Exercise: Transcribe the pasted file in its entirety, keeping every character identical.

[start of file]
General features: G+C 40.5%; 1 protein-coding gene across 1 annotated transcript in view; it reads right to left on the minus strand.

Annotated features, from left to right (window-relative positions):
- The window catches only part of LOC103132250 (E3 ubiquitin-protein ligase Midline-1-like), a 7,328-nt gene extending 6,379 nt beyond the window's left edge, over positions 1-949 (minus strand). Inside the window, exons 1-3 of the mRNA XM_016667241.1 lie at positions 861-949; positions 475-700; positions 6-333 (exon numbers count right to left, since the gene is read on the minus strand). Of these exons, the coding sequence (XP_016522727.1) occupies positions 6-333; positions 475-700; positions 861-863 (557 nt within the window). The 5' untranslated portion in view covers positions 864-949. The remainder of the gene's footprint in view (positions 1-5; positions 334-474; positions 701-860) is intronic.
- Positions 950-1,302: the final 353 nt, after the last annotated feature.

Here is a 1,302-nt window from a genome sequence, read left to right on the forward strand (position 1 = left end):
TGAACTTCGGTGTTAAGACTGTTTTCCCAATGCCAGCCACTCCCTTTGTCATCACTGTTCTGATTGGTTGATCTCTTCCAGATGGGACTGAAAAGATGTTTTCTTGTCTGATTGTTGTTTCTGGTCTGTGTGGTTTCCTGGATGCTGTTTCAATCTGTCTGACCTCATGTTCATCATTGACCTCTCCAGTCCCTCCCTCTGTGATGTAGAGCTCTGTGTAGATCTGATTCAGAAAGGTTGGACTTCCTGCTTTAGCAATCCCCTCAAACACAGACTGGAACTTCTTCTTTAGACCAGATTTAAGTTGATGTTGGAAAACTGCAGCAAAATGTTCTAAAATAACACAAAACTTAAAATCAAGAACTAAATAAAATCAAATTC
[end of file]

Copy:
General features: G+C 40.5%; 1 protein-coding gene across 1 annotated transcript in view; it reads right to left on the minus strand.

Annotated features, from left to right (window-relative positions):
- The window catches only part of LOC103132250 (E3 ubiquitin-protein ligase Midline-1-like), a 7,328-nt gene extending 6,379 nt beyond the window's left edge, over positions 1-949 (minus strand). Inside the window, exons 1-3 of the mRNA XM_016667241.1 lie at positions 861-949; positions 475-700; positions 6-333 (exon numbers count right to left, since the gene is read on the minus strand). Of these exons, the coding sequence (XP_016522727.1) occupies positions 6-333; positions 475-700; positions 861-863 (557 nt within the window). The 5' untranslated portion in view covers positions 864-949. The remainder of the gene's footprint in view (positions 1-5; positions 334-474; positions 701-860) is intronic.
- Positions 950-1,302: the final 353 nt, after the last annotated feature.

Here is a 1,302-nt window from a genome sequence, read left to right on the forward strand (position 1 = left end):
TGAACTTCGGTGTTAAGACTGTTTTCCCAATGCCAGCCACTCCCTTTGTCATCACTGTTCTGATTGGTTGATCTCTTCCAGATGGGACTGAAAAGATGTTTTCTTGTCTGATTGTTGTTTCTGGTCTGTGTGGTTTCCTGGATGCTGTTTCAATCTGTCTGACCTCATGTTCATCATTGACCTCTCCAGTCCCTCCCTCTGTGATGTAGAGCTCTGTGTAGATCTGATTCAGAAAGGTTGGACTTCCTGCTTTAGCAATCCCCTCAAACACAGACTGGAACTTCTTCTTTAGACCAGATTTAAGTTGATGTTGGAAAACTGCAGCAAAATGTTCTAAAATAACACAAAACTTAAAATCAAGAACTAAATAAAATCAAATTC